That is a wonderful intervention to take; I am sure we will all be delighted to hear that.
The Government could do more on the issue I was discussing. For example, tutors and driving instructors are not included, and I hope that the Home Secretary will look at that again.
Another area where some measures are welcome is in parts of the review from my right hon. Friend the Member for Tottenham being implemented, but that review was published in September 2017, nearly four years ago; there are provisions for the pilot of problem solving courts, for recognising the remand of children as a last resort and for reform of the criminal records disclosure regime. On the issue of reform of the Disclosure and Barring Service, I wish to pay tribute to my right hon. Friend John Spellar for his work in securing that change.
All those things are welcome and overdue, but we have heard such powerful testimony of the lived experiences and family legacies of the prejudice that black people have faced. Black people have bravely stepped forward to share their testimony of structural racism and the impact it still has. The Government cannot ignore the disproportionality that exists from start to finish in our criminal justice system and continue to take steps that make it worse. The Bill contains so-called serious violence reduction orders, which raise serious questions about disproportionality and community trust. As a minimum, the whole of the review by my hon. Friend the Member for Tottenham, all 35 recommendations, should be progressed without further delay.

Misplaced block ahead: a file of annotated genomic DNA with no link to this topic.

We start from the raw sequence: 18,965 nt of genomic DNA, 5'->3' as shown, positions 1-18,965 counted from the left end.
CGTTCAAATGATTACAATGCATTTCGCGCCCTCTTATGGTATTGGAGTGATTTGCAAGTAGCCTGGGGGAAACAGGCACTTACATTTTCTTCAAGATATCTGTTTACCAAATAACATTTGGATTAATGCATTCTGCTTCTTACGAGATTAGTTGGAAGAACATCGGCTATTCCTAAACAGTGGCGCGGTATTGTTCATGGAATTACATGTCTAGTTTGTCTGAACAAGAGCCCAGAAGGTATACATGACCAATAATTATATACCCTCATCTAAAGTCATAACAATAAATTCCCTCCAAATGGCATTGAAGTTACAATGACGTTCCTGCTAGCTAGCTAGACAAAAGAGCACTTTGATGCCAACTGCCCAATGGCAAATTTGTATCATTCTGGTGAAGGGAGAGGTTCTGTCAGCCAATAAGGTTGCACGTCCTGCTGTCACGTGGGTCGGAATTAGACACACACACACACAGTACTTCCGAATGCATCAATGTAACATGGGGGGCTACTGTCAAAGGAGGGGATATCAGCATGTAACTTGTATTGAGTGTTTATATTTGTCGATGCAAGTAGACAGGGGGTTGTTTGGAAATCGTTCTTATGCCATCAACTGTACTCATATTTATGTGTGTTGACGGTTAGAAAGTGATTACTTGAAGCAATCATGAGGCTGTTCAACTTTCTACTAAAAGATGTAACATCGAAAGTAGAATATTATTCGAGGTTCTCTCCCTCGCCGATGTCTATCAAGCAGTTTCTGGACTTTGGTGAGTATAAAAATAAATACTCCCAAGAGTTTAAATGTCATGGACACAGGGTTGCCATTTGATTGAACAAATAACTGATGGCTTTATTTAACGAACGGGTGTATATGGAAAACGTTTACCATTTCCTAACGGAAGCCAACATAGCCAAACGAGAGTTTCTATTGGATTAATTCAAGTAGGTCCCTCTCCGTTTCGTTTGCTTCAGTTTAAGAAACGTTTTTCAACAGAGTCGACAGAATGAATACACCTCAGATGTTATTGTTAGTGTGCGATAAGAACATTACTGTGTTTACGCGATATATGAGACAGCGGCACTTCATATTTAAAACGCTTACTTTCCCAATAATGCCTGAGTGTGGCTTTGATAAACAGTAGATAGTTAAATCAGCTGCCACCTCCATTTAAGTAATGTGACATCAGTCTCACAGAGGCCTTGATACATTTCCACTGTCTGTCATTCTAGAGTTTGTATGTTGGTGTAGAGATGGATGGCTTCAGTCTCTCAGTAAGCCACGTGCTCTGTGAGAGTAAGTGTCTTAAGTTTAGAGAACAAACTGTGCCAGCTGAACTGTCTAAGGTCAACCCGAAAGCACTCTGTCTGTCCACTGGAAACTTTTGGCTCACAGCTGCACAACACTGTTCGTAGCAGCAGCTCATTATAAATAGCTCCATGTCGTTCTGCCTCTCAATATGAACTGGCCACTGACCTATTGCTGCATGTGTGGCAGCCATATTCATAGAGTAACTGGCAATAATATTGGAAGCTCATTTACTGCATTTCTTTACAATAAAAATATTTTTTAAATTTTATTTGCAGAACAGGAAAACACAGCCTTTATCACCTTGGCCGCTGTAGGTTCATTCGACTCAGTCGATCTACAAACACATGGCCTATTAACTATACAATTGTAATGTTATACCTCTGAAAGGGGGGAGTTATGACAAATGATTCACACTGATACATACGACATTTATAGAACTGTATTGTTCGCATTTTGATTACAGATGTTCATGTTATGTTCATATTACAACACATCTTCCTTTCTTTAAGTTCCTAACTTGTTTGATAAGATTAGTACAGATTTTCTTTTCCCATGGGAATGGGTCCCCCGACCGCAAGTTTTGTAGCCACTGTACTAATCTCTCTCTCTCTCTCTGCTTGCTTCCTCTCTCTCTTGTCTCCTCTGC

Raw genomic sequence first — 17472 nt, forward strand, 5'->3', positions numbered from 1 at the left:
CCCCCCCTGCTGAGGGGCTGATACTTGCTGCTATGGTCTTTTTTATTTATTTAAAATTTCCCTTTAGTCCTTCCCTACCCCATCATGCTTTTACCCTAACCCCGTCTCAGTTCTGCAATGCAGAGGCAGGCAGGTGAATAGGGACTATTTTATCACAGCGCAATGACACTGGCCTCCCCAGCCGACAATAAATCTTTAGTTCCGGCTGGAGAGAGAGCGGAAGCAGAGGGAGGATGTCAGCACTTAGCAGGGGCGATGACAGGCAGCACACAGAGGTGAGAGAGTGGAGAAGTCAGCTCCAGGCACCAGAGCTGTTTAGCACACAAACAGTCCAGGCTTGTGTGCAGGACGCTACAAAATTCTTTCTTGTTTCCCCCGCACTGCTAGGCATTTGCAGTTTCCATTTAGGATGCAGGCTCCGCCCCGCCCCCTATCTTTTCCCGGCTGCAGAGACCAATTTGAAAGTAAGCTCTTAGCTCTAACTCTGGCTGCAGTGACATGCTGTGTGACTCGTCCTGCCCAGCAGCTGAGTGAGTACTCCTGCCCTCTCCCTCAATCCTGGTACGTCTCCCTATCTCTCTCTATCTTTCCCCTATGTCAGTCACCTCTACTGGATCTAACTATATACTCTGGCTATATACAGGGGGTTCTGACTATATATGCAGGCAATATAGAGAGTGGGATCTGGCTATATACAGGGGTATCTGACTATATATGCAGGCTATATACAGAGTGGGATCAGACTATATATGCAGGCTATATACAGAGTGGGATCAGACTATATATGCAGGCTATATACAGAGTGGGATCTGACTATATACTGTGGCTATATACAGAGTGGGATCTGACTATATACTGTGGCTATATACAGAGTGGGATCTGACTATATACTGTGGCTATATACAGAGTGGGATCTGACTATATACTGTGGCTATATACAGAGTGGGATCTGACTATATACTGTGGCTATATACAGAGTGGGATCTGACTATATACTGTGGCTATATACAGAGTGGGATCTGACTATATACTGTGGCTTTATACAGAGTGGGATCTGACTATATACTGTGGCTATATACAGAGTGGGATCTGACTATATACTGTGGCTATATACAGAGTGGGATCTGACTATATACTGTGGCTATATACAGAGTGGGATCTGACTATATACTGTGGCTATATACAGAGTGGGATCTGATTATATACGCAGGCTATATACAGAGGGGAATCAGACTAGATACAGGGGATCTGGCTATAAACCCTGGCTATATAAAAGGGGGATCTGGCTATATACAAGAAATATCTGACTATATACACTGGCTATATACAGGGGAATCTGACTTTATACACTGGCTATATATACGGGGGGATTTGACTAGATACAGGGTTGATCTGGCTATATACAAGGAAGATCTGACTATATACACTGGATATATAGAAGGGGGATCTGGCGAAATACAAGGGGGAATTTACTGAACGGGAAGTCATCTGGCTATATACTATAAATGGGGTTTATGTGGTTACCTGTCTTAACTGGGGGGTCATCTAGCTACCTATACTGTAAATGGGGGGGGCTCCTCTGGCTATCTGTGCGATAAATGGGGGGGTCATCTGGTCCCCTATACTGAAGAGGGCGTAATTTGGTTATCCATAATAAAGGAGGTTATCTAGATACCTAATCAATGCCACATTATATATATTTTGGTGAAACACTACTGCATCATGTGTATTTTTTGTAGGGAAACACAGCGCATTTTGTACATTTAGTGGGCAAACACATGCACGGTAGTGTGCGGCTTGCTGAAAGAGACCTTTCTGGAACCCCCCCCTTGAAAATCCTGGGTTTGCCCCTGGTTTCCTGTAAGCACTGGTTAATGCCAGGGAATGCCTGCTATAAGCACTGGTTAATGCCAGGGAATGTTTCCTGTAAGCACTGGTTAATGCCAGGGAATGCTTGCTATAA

Similarly, the Government must look again at the sections of this Bill on unauthorised encampments. The proposals create a new offence of residing on land without consent in or with a vehicle. The loose way it is drafted seems to capture the intention to do this as well as actually doing this, with penalties of imprisonment of up to three months or a fine of up to £2,500, or both. This is clearly targeted at Gypsy, Roma and Traveller communities, and the criminalisation would potentially breach the Human Rights Act 1998 and the Equality Act 2010.
When Friends, Families and Travellers researched the consultation responses the Government received, they found that 84% of the police responses did not support the criminalisation of unauthorised encampments. Little wonder that senior police officers are telling us that the changes in the Bill would add considerable extra cost to already stretched policing, while making situations worse. I ask Ministers to think of the signal they are sending. We have already had the discussion about how responding to letters to the Home Office quickly is not the Home Secretary’s strong point, but she will surely have seen the letter to her in January—possibly not, given her earlier answer—from nine different organisations, ranging from the Ramblers to Cycling UK. That letter sets out that these unclear proposals not only risk discriminating against Gypsy, Roma and Traveller communities, but risk criminalising wild camping and even rough sleepers in makeshift shelters or tents.